I’ve spoken to several Hosting Providers and System Builders recently about this model and they are cautiously optimistic about it.  Notice I didn’t say they are fearful of it.  Why?  Because they know the value of what they produce for their end customers is in their value added services and not in utility based pricing.  The SMB especially wants ‘one throat to choke’ when something goes haywire with their data or applications.  These Hosting Providers and System Builders have built a rapport with their customers and have become their trusted advisor.  So will the SMB go directly to the big cloud in the sky for help with their IT solutions… not likely in the near term… but will Hosting Providers and System Builders use Cloud Computing to expand their existing offering and prolong capital outlay… you better believe it!

Has it all shaken out yet?  No way.  Will there be modifications to the existing pricing structure, usage characteristics and even end customers? Most definitely.  FUD will not answer the critical questions that need to be answered to make Cloud Computing a reality.  But neither will statements about nirvana happening in the next few months.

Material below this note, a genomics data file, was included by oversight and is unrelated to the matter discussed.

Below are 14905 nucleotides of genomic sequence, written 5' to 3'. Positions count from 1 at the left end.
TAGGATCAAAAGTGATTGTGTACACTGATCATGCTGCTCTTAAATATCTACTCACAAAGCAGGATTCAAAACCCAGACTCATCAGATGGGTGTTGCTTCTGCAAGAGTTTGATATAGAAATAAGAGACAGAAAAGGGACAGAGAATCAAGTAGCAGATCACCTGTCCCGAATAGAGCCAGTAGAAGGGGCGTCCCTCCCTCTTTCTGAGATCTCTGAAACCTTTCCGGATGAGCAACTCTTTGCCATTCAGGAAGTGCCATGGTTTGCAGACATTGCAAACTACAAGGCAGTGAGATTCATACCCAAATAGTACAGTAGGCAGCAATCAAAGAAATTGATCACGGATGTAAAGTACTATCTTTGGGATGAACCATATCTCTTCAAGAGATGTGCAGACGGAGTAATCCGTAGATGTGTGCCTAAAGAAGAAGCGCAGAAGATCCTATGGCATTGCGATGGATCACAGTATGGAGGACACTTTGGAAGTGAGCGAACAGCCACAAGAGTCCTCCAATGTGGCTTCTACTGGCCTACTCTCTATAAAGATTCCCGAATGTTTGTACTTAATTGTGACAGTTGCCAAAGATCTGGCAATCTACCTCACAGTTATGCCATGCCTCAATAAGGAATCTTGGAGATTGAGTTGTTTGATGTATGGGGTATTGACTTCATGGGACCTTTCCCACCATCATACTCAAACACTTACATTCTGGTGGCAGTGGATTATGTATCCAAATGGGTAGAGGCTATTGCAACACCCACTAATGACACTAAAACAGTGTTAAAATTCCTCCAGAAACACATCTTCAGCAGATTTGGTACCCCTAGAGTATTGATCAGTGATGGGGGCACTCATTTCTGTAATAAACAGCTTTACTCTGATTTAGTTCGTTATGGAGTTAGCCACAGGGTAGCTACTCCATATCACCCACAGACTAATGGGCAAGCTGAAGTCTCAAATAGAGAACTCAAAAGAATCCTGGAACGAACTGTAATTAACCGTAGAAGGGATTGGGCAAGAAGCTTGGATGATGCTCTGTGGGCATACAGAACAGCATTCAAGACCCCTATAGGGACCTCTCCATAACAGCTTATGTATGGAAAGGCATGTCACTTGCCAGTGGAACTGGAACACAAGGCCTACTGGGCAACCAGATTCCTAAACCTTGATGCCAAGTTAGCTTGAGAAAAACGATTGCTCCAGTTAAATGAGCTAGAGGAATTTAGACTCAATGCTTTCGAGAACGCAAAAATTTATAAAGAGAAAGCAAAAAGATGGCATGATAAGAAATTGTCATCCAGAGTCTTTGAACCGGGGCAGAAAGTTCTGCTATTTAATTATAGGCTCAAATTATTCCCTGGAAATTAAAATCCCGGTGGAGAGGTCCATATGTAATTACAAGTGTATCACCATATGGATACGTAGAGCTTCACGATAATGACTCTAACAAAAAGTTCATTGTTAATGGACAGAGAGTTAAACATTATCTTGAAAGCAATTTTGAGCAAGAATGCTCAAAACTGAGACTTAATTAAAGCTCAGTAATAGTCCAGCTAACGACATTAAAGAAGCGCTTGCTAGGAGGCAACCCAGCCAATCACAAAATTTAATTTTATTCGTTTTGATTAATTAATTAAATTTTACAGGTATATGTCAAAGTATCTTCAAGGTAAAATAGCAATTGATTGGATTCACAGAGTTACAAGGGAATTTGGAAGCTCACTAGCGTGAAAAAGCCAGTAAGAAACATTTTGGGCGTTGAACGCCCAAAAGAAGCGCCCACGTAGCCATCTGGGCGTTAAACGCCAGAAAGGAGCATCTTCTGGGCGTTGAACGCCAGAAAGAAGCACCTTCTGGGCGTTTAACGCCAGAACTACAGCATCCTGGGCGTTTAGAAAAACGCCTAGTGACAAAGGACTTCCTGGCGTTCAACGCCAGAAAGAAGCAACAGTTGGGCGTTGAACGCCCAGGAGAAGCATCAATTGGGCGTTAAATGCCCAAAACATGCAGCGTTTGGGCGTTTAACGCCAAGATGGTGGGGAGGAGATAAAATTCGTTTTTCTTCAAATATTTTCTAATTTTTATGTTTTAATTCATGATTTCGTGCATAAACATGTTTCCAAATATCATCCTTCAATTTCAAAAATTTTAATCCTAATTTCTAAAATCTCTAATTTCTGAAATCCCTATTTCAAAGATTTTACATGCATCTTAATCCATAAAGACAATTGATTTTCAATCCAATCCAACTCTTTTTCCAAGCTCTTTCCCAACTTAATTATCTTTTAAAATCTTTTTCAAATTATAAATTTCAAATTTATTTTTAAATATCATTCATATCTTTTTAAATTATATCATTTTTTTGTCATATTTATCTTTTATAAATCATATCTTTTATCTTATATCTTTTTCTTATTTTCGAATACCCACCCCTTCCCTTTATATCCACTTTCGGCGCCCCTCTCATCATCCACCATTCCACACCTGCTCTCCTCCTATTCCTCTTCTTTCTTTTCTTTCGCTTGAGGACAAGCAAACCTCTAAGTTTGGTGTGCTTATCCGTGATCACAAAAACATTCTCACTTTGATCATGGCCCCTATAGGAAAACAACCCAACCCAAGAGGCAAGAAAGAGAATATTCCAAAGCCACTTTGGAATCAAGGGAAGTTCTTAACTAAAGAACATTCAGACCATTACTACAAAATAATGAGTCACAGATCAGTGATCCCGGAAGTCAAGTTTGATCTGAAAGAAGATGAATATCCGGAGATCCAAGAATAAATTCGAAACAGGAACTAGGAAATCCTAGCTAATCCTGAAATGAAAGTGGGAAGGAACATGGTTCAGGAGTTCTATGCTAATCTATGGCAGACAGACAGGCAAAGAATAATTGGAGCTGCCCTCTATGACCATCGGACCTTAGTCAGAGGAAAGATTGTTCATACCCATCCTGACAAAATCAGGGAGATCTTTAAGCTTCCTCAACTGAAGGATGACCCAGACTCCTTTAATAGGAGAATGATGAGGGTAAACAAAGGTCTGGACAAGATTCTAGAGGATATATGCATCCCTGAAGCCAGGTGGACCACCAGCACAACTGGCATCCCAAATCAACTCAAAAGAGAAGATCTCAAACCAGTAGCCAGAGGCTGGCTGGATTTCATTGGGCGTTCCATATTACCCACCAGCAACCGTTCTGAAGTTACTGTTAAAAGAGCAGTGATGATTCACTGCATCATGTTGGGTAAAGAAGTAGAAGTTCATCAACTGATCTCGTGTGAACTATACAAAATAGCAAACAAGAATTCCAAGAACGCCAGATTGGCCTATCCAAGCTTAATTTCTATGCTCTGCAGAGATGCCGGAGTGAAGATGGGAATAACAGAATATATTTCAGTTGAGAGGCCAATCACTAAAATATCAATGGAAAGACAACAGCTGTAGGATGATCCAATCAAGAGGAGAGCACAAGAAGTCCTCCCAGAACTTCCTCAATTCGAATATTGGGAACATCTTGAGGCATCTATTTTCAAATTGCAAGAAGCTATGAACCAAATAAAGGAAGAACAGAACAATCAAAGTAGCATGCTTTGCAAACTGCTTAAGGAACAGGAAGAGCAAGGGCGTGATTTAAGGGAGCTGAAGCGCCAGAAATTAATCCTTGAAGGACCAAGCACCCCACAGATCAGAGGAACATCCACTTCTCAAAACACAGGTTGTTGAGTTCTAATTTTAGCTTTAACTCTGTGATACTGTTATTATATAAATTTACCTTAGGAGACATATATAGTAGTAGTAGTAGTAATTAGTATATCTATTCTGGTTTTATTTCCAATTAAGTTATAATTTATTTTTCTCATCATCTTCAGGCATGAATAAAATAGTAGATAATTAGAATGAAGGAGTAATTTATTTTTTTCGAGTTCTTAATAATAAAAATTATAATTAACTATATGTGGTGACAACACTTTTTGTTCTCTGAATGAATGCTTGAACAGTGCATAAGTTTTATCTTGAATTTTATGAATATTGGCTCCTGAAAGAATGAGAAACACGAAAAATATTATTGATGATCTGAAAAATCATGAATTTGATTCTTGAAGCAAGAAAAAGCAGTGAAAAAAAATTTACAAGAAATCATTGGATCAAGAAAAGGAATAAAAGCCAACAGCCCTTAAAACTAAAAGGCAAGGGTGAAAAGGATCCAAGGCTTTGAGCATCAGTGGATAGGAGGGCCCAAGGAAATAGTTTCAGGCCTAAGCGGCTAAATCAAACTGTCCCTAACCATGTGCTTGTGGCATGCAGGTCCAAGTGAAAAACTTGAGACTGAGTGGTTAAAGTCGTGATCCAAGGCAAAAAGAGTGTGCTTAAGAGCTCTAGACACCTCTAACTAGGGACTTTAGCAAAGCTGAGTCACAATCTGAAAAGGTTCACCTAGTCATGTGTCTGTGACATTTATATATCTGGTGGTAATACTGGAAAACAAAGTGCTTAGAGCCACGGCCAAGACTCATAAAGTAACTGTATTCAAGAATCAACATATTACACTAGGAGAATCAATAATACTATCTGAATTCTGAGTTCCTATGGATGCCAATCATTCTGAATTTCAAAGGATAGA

The next time you hear “Cloud Computing is here now and it will change forever the way we do IT” just ask yourself what the eco system looks like today, how it will evolve and who stands to benefit most by adopting the uber data center?  Sure there is a model for success, but it will not be a radical departure from the business models used today.  Just ask the ASPs of 2000.  Or better yet, talk to the folks who are actually using Rackspace or Amazon EC2/S3. You’ll get a better understanding of why they continue to succeed… despite all of the FUD.